In the given figure, which of the
following angles has the greatest measure: the measure of angle one, the measure of
angle two, or the measure of angle three?
We’re not given the measures of any
of the three angles we need to compare. And although angle two appears from
the figure to be the largest, it’s tricky to see how we might prove that this is the
case. In fact, we can do this using the
diagram and the relationships between angles one, two, and three to compare their
We note first that angle two is an
exterior angle to the triangle containing angles one and three also that angles one
and three are nonadjacent to angle two. Next, we recall that a particular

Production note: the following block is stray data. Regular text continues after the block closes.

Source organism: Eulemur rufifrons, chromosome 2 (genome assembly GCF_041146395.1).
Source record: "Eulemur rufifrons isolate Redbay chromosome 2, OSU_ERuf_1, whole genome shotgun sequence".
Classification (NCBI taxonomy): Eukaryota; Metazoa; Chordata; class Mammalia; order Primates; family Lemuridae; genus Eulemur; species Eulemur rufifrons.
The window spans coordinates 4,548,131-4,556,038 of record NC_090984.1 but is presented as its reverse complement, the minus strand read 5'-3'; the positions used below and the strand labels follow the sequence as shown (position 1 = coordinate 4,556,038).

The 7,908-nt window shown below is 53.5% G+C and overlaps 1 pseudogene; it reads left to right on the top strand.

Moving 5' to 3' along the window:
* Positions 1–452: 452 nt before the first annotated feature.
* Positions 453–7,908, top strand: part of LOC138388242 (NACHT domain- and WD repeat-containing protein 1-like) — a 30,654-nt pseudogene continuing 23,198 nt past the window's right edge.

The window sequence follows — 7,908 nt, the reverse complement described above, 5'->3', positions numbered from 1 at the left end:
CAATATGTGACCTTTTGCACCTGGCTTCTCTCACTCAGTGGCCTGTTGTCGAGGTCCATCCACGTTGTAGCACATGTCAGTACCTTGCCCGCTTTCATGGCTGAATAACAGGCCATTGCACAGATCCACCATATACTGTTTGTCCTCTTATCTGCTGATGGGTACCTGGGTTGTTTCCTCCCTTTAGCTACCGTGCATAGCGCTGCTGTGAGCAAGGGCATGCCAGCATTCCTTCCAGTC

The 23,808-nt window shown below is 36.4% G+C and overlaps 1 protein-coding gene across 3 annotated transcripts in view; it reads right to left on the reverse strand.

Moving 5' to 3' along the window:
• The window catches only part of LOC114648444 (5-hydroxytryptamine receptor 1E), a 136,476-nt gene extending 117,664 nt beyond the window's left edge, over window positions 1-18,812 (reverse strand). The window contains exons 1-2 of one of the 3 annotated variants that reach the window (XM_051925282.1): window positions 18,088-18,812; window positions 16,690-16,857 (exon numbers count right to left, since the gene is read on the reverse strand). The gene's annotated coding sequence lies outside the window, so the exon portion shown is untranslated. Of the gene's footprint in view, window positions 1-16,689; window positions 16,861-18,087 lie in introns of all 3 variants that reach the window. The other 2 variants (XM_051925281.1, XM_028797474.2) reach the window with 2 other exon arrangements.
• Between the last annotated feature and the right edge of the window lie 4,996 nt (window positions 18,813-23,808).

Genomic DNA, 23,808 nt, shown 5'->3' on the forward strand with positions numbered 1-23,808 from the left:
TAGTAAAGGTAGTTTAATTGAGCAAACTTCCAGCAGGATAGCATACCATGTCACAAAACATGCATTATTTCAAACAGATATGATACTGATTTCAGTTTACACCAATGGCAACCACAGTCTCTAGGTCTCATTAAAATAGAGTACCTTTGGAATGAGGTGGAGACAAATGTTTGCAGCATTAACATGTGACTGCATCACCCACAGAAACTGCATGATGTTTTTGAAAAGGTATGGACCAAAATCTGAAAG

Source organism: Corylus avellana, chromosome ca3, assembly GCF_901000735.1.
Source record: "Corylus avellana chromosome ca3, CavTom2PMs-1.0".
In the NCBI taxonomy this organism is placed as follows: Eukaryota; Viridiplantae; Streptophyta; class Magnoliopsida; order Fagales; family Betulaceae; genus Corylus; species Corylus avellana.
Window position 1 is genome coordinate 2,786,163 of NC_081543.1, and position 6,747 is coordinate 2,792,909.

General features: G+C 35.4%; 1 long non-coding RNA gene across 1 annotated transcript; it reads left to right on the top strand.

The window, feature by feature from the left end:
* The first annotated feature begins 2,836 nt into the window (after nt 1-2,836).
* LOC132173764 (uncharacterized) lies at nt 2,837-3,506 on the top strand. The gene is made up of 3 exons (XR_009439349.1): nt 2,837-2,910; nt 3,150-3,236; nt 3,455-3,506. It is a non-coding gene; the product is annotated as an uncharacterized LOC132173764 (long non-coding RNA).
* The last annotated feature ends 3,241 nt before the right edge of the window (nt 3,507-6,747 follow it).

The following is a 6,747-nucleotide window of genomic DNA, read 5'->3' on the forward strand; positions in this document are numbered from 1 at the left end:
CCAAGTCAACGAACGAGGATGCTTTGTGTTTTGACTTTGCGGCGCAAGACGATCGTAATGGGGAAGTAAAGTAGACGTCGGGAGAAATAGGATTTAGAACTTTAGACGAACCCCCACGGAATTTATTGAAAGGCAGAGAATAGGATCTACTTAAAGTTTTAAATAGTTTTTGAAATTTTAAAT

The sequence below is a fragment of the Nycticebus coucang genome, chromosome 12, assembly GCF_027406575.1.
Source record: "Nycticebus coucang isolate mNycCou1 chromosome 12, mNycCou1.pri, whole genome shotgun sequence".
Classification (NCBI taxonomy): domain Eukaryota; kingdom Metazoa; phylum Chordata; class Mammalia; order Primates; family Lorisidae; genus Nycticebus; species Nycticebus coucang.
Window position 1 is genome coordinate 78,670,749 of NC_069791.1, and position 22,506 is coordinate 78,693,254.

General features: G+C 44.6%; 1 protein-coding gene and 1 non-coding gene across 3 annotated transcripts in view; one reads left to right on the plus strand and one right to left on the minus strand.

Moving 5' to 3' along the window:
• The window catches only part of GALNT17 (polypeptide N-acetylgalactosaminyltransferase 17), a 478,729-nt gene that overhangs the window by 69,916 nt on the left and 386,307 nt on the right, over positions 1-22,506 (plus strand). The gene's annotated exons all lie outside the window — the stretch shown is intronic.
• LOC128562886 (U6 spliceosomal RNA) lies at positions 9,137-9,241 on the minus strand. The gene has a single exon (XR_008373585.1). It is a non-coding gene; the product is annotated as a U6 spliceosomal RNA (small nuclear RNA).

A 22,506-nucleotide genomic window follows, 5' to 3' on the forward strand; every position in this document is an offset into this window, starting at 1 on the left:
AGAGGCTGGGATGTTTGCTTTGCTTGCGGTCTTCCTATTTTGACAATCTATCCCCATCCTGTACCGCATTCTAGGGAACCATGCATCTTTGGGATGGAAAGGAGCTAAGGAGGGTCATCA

property related to interior and exterior angles of a triangle is that the measure
of any exterior angle of a triangle is greater than the measure of either of the two
nonadjacent interior angles in that triangle. So in the triangle shown, the
measure of angle 𝑑 is greater than the measures of either angle 𝑎 or angle 𝑏.
So what does this mean for the
given triangle with interior angles one and three? Well, as we noted previously, angle
two is an exterior angle to the triangle, and angles one and three are not adjacent
to angle two. So from our exterior angle
property, we can say that the measure of angle two is greater than the measure of
angle one and also that the measure of angle two is greater than the measure of
angle three. Hence, since the measure of angle
two is greater than that of both angles one and three, angle two must have the
greatest measure out of the three.